Call of Duty: Warzone's enormous mid-season update was hotly-anticipated by fans, but unfortunately it has suffered from a number of serious issues since launch.
Shockingly, the long-standing invisibility bug, which has plagued Warzone for months now, returned with the update. This awful bug, which allows entire squads to turn invisible during a match, was linked to this week's return of the mini-gun variant of the helicopter. In response, Warzone developer Raven Software pulled the mini-gun chopper entirely from the game to investigate.
This is not the first time this has happened. Attack helicopters hit Warzone in December but were quickly pulled because they were used as part of an exploit that made players invisible. Nearly four months later, the attack helicopters returned to Warzone and, again, were quickly pulled because of the same exploit.
But this is not the only criticism of Warzone's latest update. Raven quietly added the Bombardment killstreak from the freshly-unlocked Containment Monitor stations found across the map. More problematic, Raven also added the Foresight equipment item to the game. Bombardment and Foresight were not mentioned in the official patch notes.
Foresight lets you see how the circles will play out for the entire game. It's an immensely powerful item, particularly in the hands of a squad of players who obtain their loadouts. But the real issue here is its cost: Foresight sets you back just $20,000 from a Containment Monitor station – an amount of cash a team of players can earn relatively early in the game. Players have already called for Foresight's cost to be raised, doubled perhaps, or even tripled, in order to make its use rare.
Inexplicably, the RC-XD killstreak was added to Warzone's buy stations, but it is positioned at the bottom of the list where the loadout drop marker used to sit. This is causing players to accidentally buy the relatively useless RC-XD, which seems to have an issue getting up stairs in Verdansk, instead of their loadout. Raven has a fix scheduled for that.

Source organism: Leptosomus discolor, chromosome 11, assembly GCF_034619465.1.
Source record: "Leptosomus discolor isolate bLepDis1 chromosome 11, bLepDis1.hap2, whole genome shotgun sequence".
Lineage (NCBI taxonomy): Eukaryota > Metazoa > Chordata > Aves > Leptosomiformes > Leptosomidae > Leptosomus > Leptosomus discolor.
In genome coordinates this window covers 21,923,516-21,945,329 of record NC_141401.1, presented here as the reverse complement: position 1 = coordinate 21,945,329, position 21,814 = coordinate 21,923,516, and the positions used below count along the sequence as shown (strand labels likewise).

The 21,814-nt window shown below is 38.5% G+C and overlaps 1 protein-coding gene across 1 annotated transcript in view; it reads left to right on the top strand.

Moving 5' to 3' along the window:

There's also a feeling Raven did not go far enough with its weapon tuning – although it's hard to call this update a weapon tuning patch given how little it changed. The official patch notes only revealed a slight nerf to the AUG, widely considered one of the most effective weapons in Warzone. According to the patch notes, the AUG's base recoil magnitude was increased. This is hardly meta-shaking stuff, and there's a feeling Warzone could really do with a significant rejig of weapon balance.
Talking of patch notes, for some reason Raven continues to leave out significant changes to the game from its official list of tweaks, leaving prominent members of the community to work out secret buffs and nerfs. The video below, from Call of Duty YouTuber TheXclusiveAce, runs through the main changes discovered so far – with the expectation more testing will be needed to find out more. TheXclusiveAce calls Raven's patch notes "useless".
Fellow Call of Duty YouTuber JGOD discovered meaningful changes to attachments, which may nerf several meta class setups in Warzone. But these changes were, again, not mentioned in the patch notes. JGOD's video is below:
And Activision continues to ignore the calls from many to tackle the Roze skin issue. I've covered this before: essentially this premium DLC gives Roze an outfit that makes her nigh-on impossible to see in the darker areas of Verdansk.
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There's a lot of pressure on the launch of season three of Black Ops Cold War and Warzone, which will see the release of a 1980s-themed version of Verdansk after a zombie-killing nuke event later in April. The hope is the reworked map, which leaked this week, will refresh the battle royale.
Warzone remains a fundamentally superb game, with some of the best mechanics and gunplay in the battle royale genre. But it's clear its developers are struggling to prevent significant bugs with each major update. Warzone has become a sort of Call of Duty Disneyland, a virtual theme park that incorporates weapons, characters and mechanics from the various different Call of Duty sub-brands, such as Modern Warfare and Black Ops Cold War. Clearly, Black Ops Cold War integration has caused problems, with guns designed for Treyarch's shooter in some cases breaking Warzone's balance – or even just breaking.
Will Activision shoehorn Sledgehammer's Call of Duty: WW2 Vanguard into Warzone after it comes out later this year? If it does, Warzone players face the prospect of WW2-era weapons entering the fray. I dread to think how that will go down.